Taxation & Estate Planning
The main residence exemption
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Selling one's home without the main residence exemption can mean a substantial tax bill. The capital gains tax (CGT) main residence exemption (the exemption) is available to all Australian residents.

The exemption:

  • disregards a capital gain or loss for income tax purposes when a person disposes of property that was their home
  • applies for the period the property was treated as the person's main residence
  • is no longer available to foreign residents.
Measures to restrict the exemption to Australian residents were announced in the 2017/18 Federal Budget to reduce pressure on housing affordability.

One of the measures is to deny a foreign resident access to the exemption on the sale of their Australian home.

Concessions were made to the original announcement to allow an individual who was a foreign resident for not more than six years at the time of the CGT event and who meets the life event test to be eligible for the exemption.

The Treasury Law Amendment (Reducing Pressure on Housing Affordability Measures) Bill 2019 became law on 12 December 2019 and is effective retrospectively from 7:30 pm (AEST) on 9 May 2017.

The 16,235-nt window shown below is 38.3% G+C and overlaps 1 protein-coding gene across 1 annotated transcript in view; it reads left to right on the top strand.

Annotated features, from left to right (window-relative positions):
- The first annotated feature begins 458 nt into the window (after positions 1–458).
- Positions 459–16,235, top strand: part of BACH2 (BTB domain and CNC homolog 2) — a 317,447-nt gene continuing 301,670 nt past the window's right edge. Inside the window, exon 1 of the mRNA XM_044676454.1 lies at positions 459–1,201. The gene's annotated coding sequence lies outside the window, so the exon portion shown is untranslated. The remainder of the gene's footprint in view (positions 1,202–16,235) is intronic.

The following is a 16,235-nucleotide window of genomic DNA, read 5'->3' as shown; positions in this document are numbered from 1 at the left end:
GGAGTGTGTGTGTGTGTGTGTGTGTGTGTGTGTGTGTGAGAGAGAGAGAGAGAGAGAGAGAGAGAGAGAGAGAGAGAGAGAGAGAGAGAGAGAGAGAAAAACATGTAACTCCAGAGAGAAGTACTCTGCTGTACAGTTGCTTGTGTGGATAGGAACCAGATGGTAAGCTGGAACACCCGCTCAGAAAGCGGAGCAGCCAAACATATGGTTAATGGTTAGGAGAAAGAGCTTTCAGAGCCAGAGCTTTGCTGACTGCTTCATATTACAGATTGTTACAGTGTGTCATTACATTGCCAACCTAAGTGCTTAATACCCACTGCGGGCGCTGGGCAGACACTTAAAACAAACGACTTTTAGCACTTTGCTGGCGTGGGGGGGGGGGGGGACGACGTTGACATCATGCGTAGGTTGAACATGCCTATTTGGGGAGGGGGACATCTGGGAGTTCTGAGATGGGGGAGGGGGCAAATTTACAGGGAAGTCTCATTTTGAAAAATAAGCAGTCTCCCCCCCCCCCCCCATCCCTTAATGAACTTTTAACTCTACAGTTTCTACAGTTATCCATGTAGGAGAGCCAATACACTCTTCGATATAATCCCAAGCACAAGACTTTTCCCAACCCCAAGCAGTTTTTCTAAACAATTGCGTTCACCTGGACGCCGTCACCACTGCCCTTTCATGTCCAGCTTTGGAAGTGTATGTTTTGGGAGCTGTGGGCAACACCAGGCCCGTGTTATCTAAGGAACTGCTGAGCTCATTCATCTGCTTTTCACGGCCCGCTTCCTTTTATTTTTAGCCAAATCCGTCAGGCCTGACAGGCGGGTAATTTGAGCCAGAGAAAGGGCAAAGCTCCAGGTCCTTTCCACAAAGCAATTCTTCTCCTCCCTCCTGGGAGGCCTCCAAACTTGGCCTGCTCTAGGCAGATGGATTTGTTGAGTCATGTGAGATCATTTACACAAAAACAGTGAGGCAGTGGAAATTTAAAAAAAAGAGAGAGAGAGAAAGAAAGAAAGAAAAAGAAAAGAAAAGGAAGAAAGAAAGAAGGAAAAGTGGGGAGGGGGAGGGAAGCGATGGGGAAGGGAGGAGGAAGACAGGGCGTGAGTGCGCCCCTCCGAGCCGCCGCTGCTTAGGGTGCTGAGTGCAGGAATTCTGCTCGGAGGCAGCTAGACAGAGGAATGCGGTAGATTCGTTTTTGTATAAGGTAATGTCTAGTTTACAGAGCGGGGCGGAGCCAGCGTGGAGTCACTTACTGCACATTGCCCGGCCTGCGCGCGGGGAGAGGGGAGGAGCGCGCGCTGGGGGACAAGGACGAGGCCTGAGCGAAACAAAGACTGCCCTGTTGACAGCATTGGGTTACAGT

Transitional provisions allow the exemption to apply where a foreign resident sells a home that was acquired before 7:30 pm (AEST) 9 May 2017, and the CGT event happens on, or before, 30 June 2020.

The changes will impact many foreign residents who have a home in Australia or those departing Australia permanently or for an extended period. This is an important consideration for any clients who own an Australian home.

They should seek tax advice to understand and consider their options (financial advisers cannot provide tax advice).

This paper discusses the limited circumstances in which the exemption may be available to a foreign resident.

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